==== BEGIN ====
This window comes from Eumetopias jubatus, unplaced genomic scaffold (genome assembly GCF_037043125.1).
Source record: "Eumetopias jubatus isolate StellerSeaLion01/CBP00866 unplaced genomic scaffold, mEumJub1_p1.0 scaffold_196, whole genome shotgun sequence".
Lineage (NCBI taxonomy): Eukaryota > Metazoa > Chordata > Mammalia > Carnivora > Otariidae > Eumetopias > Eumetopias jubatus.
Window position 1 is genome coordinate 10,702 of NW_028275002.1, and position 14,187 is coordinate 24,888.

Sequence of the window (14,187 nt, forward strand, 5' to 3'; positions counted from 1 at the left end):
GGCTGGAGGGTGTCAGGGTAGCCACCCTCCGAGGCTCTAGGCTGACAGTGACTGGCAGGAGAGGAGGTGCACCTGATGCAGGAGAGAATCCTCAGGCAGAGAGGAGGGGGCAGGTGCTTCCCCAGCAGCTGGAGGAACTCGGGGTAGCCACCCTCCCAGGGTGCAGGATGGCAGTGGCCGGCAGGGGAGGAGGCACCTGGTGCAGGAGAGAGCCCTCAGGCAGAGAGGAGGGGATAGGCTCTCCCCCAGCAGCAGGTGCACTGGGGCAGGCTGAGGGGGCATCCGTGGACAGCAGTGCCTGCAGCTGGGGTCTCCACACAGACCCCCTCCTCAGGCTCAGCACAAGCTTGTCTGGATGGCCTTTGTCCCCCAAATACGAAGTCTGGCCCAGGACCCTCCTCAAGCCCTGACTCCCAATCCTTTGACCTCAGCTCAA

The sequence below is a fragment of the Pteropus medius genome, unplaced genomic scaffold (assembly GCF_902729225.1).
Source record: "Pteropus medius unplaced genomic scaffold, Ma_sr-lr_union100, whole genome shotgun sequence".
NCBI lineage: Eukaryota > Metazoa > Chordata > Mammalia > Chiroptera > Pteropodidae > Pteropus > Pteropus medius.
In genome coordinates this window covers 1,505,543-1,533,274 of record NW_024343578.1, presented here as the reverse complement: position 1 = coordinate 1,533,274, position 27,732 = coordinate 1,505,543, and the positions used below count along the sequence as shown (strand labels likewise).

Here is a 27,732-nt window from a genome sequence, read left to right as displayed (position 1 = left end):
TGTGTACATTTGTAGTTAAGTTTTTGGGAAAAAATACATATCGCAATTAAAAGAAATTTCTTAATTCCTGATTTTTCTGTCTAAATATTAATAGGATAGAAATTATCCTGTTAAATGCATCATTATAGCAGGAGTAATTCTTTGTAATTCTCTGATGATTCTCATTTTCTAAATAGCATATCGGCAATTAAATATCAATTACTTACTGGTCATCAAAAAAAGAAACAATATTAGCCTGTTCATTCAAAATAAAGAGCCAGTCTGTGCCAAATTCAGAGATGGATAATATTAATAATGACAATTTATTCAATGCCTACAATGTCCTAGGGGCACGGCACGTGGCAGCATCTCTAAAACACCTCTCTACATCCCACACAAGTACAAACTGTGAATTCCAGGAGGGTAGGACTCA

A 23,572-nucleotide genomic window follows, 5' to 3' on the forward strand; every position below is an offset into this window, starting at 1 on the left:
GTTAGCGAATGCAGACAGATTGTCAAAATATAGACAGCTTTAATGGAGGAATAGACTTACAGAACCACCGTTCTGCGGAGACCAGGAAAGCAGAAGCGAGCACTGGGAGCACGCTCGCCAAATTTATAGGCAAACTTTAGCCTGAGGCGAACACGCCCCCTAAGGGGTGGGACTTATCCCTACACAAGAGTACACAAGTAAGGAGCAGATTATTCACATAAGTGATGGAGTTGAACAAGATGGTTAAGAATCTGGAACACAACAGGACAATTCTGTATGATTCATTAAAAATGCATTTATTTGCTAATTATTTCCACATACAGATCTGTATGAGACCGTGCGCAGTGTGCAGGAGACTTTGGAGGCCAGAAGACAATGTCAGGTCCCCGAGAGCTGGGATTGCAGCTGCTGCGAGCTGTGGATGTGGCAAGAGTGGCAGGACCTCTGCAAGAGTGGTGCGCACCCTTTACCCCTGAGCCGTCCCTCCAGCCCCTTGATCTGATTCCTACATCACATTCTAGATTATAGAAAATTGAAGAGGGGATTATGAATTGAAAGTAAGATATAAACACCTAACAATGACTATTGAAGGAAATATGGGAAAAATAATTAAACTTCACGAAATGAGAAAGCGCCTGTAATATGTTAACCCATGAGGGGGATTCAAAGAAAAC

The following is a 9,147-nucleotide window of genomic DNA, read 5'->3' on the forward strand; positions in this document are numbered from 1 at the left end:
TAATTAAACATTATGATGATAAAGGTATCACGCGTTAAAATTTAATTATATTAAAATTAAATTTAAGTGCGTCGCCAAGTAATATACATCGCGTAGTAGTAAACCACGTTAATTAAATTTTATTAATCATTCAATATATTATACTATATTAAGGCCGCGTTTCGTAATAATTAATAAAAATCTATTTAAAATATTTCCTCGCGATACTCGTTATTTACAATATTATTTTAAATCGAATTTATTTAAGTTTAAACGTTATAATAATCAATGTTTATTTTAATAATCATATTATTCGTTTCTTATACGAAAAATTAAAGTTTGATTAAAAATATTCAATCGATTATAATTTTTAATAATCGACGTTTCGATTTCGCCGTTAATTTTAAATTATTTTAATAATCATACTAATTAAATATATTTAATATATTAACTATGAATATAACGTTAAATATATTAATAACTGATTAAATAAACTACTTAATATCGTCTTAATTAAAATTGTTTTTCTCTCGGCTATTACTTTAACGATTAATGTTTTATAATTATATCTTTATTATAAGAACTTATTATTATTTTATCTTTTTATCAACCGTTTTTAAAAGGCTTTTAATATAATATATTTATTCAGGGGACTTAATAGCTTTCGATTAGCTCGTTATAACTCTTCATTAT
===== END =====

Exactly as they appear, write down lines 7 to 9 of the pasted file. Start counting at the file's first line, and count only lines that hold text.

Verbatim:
The sequence below is a fragment of the Pteropus medius genome, unplaced genomic scaffold (assembly GCF_902729225.1).
Source record: "Pteropus medius unplaced genomic scaffold, Ma_sr-lr_union100, whole genome shotgun sequence".
NCBI lineage: Eukaryota > Metazoa > Chordata > Mammalia > Chiroptera > Pteropodidae > Pteropus > Pteropus medius.